The first period of any school day can be boisterous, with bells ringing, friends catching up on gossip and late arrivals rushing madly through doors. But early on a Thursday morning, the students in teacher Jon Aguado’s history class at Animo Ralph Bunche High School in Los Angeles are respectful and silent.
The only sounds are the low hum of a ventilation system and the soft voice of guest speaker Gabriella Karin recounting her chilling experiences in Slovakia during World War II.
Born to Jewish parents who operated a delicatessen in the heart of Bratislava, she was 11 when she and her family were forced into hiding — much like Anne Frank — to avoid deportation to a Nazi concentration camp.
“In this small, one-bedroom apartment were hiding eight people,” she tells the classroom, holding up a picture of the building in which her family hid as it looks today. “Imagine for nine months sitting on a chair and not being able to move. I could not talk.”
“We were always hungry,” adds Karin, who at 85 rocks a chic, asymmetrical bob. “There was never enough.”
The class is rapt.
My name was not my name. My birthday was not my birthday.
When the presentation ends, with a few thoughtful questions from students and a round of applause, the kids, rather than delving into a deep discussion about the history of the Holocaust, reach for art supplies: markers and paint brushes and paper and stacks of Plexiglas discs that will serve as their canvas.
Karin’s talk — and the flurry of art-making that follows — is part of an innovative program established by the Los Angeles Museum of the Holocaust that uses art to teach public schoolchildren about the Holocaust.
For three years, the museum has partnered with three high schools and one junior high in underserved areas — Animo Ralph Bunche, Animo Watts High School and Alain LeRoy Locke College Preparatory Academy, all in South Los Angeles neighborhoods, and Hawthorne’s Prairie Vista Middle School — arranging for L.A. schoolkids to visit the museum and for guest speakers from the museum to visit those schools in return.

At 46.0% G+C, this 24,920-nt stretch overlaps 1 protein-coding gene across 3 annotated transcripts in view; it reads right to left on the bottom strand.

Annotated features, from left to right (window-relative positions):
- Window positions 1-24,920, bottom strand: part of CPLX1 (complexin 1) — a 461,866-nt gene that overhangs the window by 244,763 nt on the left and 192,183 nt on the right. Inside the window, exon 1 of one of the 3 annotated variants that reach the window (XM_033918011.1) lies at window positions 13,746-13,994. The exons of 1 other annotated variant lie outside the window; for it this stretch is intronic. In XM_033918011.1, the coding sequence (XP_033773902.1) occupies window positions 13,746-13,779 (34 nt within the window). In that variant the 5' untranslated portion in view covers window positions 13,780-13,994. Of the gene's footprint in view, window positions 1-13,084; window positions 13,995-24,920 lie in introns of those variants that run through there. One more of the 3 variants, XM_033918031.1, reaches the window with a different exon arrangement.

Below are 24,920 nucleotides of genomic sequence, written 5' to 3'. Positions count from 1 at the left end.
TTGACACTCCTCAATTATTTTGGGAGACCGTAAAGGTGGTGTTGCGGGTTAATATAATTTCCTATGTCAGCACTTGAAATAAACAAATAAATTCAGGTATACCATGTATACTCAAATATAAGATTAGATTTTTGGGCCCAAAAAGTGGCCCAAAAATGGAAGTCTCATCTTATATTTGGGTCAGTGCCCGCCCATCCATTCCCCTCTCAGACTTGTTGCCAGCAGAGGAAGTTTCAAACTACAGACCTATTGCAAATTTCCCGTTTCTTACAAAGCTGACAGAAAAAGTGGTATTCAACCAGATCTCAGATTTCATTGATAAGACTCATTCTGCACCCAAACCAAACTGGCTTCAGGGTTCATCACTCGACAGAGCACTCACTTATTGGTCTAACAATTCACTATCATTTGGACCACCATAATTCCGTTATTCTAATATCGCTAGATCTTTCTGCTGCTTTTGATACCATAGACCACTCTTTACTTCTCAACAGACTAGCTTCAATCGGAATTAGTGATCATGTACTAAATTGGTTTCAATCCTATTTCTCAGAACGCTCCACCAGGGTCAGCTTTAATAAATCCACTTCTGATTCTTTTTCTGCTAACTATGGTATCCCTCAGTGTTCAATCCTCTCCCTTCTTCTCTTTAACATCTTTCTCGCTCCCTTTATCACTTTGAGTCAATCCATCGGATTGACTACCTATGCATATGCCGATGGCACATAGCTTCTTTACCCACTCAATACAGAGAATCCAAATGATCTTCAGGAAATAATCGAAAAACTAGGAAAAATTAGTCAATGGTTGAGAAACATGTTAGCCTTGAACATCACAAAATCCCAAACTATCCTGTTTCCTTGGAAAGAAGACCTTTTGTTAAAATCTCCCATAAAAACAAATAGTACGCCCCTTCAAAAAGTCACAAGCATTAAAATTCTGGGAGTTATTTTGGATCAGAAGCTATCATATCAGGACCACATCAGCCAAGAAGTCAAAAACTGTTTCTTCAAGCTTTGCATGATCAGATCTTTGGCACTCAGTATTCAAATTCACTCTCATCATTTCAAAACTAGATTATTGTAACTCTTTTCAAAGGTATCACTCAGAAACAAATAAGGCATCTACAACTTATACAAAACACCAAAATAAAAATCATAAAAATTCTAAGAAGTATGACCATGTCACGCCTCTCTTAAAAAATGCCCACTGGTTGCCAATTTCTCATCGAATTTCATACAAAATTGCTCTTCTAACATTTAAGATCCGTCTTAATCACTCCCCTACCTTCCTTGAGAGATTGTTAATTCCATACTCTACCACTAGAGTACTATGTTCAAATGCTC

These exchanges culminate in collaborative class art projects — paintings, installations, group quilts and massive mobiles made out of Plexiglas discs — that the museum then displays in its galleries. (Currently on view is the mobile inspired by Karin’s talk.)
Aguado, the energetic teacher who helped spearhead the program, says that artistic engagement can offer a more profound connection to the subject matter than a lecture alone.
“For students, it can be hard to express their emotions and thoughts,” he says. “For these talks, we don’t ask them to write an essay. In this way, they can express themselves more fully without fear of judgment.”
In the process, his students get to learn about a dark chapter in history from those who lived it — and survived.
It helps me understand the importance of standing up for the right things.
Samara Hutman, executive director at the museum, says the program offers a vital point of contact between L.A. schoolchildren and the last generation of Holocaust and Jewish World War II survivors, many of whom are now in their 80s and 90s.
“The art is so important because it really allows the kids to see something through other lenses,” she says. “Kids understand that these personal histories are valuable.”
“I feel like in a talk, you can miss out on the details,” says 16-year-old sophomore Ximena Reyes, who would one day like to be a journalist. “But with art, you can express the details, you can fill in the blanks.”
For her painting, she created a cave to represent the Holocaust. Out of it, emerge flocks of birds — her symbol for survivors.
“It helps me understand the importance of standing up for the right things,” she adds. “If everything stays quiet, nothing changes.”
Share Our Stories: Reflections Through Art, as the program is called, was born of a conversation between Aguado and Hutman in 2013. Aguado had attended a teachers’ program at the museum and was touched by something the director had remarked on.